As far as I can tell, "revenge" functions pretty much as a smear word against those whose pursuit of justice defies law, or against those who hold different (often also smeared with "barbaric") intuitions about proportionality (by, say, supporting capital punishment). Would love to see what fMRI says about the supposed differences in "emotionality" between those who get smeared as "vengeful" and those who wield the word as a term of abuse.

    [1] (see last link)

  5. that's funny, because nietzsche tends to use it to provoke people who support the idea of punishment, at all.

  6. Yes, Nietzsche's definitely trying to undermine some kinds of support for punishment, and in his middle period works can seem to be actually opposing (instead of merely deploring as a necessity) the very practice of it, but I think the Second Treatise of GM shows that he backed off of the latter line of thought as he became more versed in the kind of historical, ethnographic, anthropological material (of the kind explored by Miller in 'Eye for an Eye', which is why I think the latter is a great companion piece to the Second Treatise).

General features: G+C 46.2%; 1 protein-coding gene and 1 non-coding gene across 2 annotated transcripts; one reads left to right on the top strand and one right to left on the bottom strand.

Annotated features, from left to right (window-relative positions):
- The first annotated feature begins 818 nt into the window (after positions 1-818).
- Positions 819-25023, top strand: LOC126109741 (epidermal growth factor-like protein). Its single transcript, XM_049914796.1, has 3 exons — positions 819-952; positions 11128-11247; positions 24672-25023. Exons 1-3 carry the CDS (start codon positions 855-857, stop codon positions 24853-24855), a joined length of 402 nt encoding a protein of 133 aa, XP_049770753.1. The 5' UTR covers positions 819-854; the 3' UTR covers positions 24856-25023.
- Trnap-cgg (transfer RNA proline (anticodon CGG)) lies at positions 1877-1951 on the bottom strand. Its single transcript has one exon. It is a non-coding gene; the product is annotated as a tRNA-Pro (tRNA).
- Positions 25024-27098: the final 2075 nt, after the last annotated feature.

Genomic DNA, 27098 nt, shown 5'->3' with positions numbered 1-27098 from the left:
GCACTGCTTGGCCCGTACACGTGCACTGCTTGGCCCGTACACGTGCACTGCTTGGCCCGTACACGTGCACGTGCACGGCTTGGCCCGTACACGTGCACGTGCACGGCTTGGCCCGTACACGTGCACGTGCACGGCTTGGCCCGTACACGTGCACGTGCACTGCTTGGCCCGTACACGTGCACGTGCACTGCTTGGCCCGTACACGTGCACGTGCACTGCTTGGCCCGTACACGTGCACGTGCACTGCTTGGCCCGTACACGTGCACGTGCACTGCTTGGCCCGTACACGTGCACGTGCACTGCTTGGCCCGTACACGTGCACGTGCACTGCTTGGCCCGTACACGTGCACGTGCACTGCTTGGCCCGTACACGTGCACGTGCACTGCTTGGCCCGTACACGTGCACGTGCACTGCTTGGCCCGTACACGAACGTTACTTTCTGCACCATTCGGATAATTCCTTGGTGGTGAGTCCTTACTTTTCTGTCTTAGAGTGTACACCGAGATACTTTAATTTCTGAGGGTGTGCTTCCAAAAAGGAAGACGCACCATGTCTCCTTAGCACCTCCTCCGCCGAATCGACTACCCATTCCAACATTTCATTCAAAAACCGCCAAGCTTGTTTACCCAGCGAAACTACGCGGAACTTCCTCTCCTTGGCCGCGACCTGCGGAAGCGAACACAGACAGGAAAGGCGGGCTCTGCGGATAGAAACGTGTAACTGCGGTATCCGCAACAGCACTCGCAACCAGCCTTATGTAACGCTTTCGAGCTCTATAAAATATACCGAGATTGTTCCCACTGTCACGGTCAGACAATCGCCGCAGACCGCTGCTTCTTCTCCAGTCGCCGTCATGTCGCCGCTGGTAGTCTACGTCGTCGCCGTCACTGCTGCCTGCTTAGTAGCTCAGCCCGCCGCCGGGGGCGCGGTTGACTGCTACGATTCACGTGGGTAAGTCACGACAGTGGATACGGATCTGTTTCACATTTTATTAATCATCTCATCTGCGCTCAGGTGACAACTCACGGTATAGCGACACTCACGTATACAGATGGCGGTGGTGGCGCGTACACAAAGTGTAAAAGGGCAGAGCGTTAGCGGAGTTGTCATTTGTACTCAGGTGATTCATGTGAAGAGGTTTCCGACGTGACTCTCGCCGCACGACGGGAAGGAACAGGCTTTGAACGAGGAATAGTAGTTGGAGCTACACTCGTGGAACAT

Basically, I think Nietzsche's position in GM is akin to Wittgenstein's admirably philosophically unsatisfying ur-phenomenon view ("There is the institution of punishing"):